Once he's ready to deal more with "programming", you could both start with the same book and learn programming from a more mathematical foundation. Two of my current favorite books are:

SICP is freely viewable at the MIT Press web site.

If your friend is mathematically inclined, Lisp will present no difficulty, and it frees you from having to learn any special syntax. I think Lisp is easier to learn than Haskell.

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I agree with the Haskell, but from a practical point of view, he should also learn a language on a widely used abstract machine. I mean a JVM language or .NET language of course.

There are languages on these platforms that are a little more interesting than the flagship languages. On the JVM have a look at Clojure and Scala. On the .NET platform have a look at F#.

There was also a .NET language from Microsoft Research called c-omega which was very interesting, but is was just a research project.

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Matlab is commonly used for mathematical and scientific programming. It is a script based language, not hard to learn and all the memory issues are hidden from the user.

Software Engineering and Electrical Engineering can be combined into Computer Engineering.

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If your friend is unwilling to give programming a try, I don't see why you want to force the issue. I think a key to being a programmer is being willing to learn, and if he is unwilling to learn then programming is probably not for him

But that being said, your best bet might be to create a small program yourself and show it off to him. Perhaps leave some parts of it unfinished and see if you can get him interested in helping you finish it. I know for me, the algorithms and logic behind a program are far more interesting then writing out the syntax, so perhaps try and have him assist you with the logic of the program, and then you go and code the thing and let him see the results of it.

If he shows any interest at all in the source code, then show him how to write his own stuff. Personally I think the language itself doesn't matter as long as it's easy to learn and has plenty of documentation.

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There is a whole free mathematical library and community built up around Python. I'd start with "Sage", he should really enjoy using it and will learn Programming in Python incidentally.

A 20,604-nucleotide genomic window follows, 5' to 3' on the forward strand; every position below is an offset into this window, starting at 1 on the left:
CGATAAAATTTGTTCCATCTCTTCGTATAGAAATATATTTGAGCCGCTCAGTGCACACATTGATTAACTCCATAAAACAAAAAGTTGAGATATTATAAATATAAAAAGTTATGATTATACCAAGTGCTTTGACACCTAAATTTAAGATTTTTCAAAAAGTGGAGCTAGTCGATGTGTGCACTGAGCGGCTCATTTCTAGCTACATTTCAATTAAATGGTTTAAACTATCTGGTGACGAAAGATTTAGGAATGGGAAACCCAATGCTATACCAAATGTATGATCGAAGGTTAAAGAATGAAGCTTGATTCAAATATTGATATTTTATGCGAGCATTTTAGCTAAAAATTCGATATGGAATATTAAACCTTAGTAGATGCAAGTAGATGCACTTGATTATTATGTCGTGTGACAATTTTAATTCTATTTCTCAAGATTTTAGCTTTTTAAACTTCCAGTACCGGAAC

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I think you should show your friend some different variants, like:

  • C
  • LISP/Scheme
  • BASIC
  • bourne-shell
  • Prolog

I think C and LISP are good starting points, showing that different languages can be better suited for different tasks. I don't believe in using Haskell or Erlang for everything.

Machine code (or assembler) for a simple processor might be interesting too. I have always been happy I started with machine code on my first C64. (MOS 6510) Hands-on experience that is hard to get as an adult with limited time to "waste".

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To me, programming starts from wanting to "do something", a "what if?" question:

  • "I would like to make my own web site", so learn about HTML, etc.

  • "I hate that I have to click X or that I see Y on this web site every time I visit. Isn't there a way to automate that?" So you learn about bookmarklets or writing browser extensions.

  • "I want to catalog all my music and none of the tools I have seen do it in the way I want", so you learn about databases.

  • "I want to track expenses for my Math Club", so you learn about spreadsheets, programming macros, or perhaps even databases.

In order for the drive to really be there, the underlying problem has gotta come from him. I would try to find a problem he wants to solve and then choose a tool/language/system that allows him to automate/program the solution.

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Haskell and Mathematica are the way to go, in my opinion. Most functional languages are good for math as well. Python is also good, check out the math documentation.

This module is always available. It provides access to the mathematical functions defined by the C standard.

These functions cannot be used with complex numbers; use the functions of the same name from the cmath module if you require support for complex numbers. The distinction between functions which support complex numbers and those which don’t is made since most users do not want to learn quite as much mathematics as required to understand complex numbers. Receiving an exception instead of a complex result allows earlier detection of the unexpected complex number used as a parameter, so that the programmer can determine how and why it was generated in the first place.

The following functions are provided by this module...